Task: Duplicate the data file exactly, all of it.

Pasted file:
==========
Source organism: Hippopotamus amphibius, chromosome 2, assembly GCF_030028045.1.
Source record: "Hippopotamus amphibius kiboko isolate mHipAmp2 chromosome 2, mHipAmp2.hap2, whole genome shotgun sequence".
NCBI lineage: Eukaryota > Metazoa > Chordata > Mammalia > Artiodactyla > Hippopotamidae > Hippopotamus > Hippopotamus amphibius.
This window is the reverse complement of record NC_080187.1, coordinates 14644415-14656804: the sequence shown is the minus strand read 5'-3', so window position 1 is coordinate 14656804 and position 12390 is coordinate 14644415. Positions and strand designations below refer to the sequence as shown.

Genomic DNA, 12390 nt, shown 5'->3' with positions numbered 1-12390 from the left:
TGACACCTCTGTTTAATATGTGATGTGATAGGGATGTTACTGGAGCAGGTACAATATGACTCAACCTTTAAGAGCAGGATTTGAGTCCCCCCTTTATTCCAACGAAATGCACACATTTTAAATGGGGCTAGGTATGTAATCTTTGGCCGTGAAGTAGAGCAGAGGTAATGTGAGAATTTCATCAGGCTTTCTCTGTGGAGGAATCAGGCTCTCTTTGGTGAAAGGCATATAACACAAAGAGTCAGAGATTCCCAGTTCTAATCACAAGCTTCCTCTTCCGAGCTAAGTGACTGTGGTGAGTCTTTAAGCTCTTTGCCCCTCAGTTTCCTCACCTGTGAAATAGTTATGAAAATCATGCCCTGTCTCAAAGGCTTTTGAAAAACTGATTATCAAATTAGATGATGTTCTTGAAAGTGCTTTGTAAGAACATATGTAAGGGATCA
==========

Source organism: Hippopotamus amphibius, chromosome 2, assembly GCF_030028045.1.
Source record: "Hippopotamus amphibius kiboko isolate mHipAmp2 chromosome 2, mHipAmp2.hap2, whole genome shotgun sequence".
NCBI lineage: Eukaryota > Metazoa > Chordata > Mammalia > Artiodactyla > Hippopotamidae > Hippopotamus > Hippopotamus amphibius.
This window is the reverse complement of record NC_080187.1, coordinates 14644415-14656804: the sequence shown is the minus strand read 5'-3', so window position 1 is coordinate 14656804 and position 12390 is coordinate 14644415. Positions and strand designations below refer to the sequence as shown.

Genomic DNA, 12390 nt, shown 5'->3' with positions numbered 1-12390 from the left:
TGACACCTCTGTTTAATATGTGATGTGATAGGGATGTTACTGGAGCAGGTACAATATGACTCAACCTTTAAGAGCAGGATTTGAGTCCCCCCTTTATTCCAACGAAATGCACACATTTTAAATGGGGCTAGGTATGTAATCTTTGGCCGTGAAGTAGAGCAGAGGTAATGTGAGAATTTCATCAGGCTTTCTCTGTGGAGGAATCAGGCTCTCTTTGGTGAAAGGCATATAACACAAAGAGTCAGAGATTCCCAGTTCTAATCACAAGCTTCCTCTTCCGAGCTAAGTGACTGTGGTGAGTCTTTAAGCTCTTTGCCCCTCAGTTTCCTCACCTGTGAAATAGTTATGAAAATCATGCCCTGTCTCAAAGGCTTTTGAAAAACTGATTATCAAATTAGATGATGTTCTTGAAAGTGCTTTGTAAGAACATATGTAAGGGATCA